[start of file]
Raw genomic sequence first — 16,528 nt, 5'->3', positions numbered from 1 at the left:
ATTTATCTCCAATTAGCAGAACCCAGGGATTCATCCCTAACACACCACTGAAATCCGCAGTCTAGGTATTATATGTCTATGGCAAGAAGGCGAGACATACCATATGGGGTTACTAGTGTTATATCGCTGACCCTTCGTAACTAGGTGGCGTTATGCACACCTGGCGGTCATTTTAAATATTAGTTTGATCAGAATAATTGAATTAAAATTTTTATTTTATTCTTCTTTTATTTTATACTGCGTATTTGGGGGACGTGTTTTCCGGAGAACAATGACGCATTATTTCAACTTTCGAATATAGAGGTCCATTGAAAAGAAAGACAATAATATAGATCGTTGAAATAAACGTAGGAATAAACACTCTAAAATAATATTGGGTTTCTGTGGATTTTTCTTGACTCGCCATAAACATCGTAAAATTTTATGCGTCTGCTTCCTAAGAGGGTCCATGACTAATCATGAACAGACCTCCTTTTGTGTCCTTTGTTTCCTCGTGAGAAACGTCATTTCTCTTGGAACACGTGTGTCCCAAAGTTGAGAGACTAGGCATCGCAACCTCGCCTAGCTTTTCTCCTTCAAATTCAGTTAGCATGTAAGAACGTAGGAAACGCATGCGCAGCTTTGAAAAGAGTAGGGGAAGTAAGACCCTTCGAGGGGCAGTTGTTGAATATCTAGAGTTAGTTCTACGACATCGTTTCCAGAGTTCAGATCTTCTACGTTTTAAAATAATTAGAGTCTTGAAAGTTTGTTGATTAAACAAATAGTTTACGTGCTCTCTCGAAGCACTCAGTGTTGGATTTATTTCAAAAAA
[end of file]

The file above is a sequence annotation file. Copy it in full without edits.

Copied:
Raw genomic sequence first — 16,528 nt, 5'->3', positions numbered from 1 at the left:
ATTTATCTCCAATTAGCAGAACCCAGGGATTCATCCCTAACACACCACTGAAATCCGCAGTCTAGGTATTATATGTCTATGGCAAGAAGGCGAGACATACCATATGGGGTTACTAGTGTTATATCGCTGACCCTTCGTAACTAGGTGGCGTTATGCACACCTGGCGGTCATTTTAAATATTAGTTTGATCAGAATAATTGAATTAAAATTTTTATTTTATTCTTCTTTTATTTTATACTGCGTATTTGGGGGACGTGTTTTCCGGAGAACAATGACGCATTATTTCAACTTTCGAATATAGAGGTCCATTGAAAAGAAAGACAATAATATAGATCGTTGAAATAAACGTAGGAATAAACACTCTAAAATAATATTGGGTTTCTGTGGATTTTTCTTGACTCGCCATAAACATCGTAAAATTTTATGCGTCTGCTTCCTAAGAGGGTCCATGACTAATCATGAACAGACCTCCTTTTGTGTCCTTTGTTTCCTCGTGAGAAACGTCATTTCTCTTGGAACACGTGTGTCCCAAAGTTGAGAGACTAGGCATCGCAACCTCGCCTAGCTTTTCTCCTTCAAATTCAGTTAGCATGTAAGAACGTAGGAAACGCATGCGCAGCTTTGAAAAGAGTAGGGGAAGTAAGACCCTTCGAGGGGCAGTTGTTGAATATCTAGAGTTAGTTCTACGACATCGTTTCCAGAGTTCAGATCTTCTACGTTTTAAAATAATTAGAGTCTTGAAAGTTTGTTGATTAAACAAATAGTTTACGTGCTCTCTCGAAGCACTCAGTGTTGGATTTATTTCAAAAAA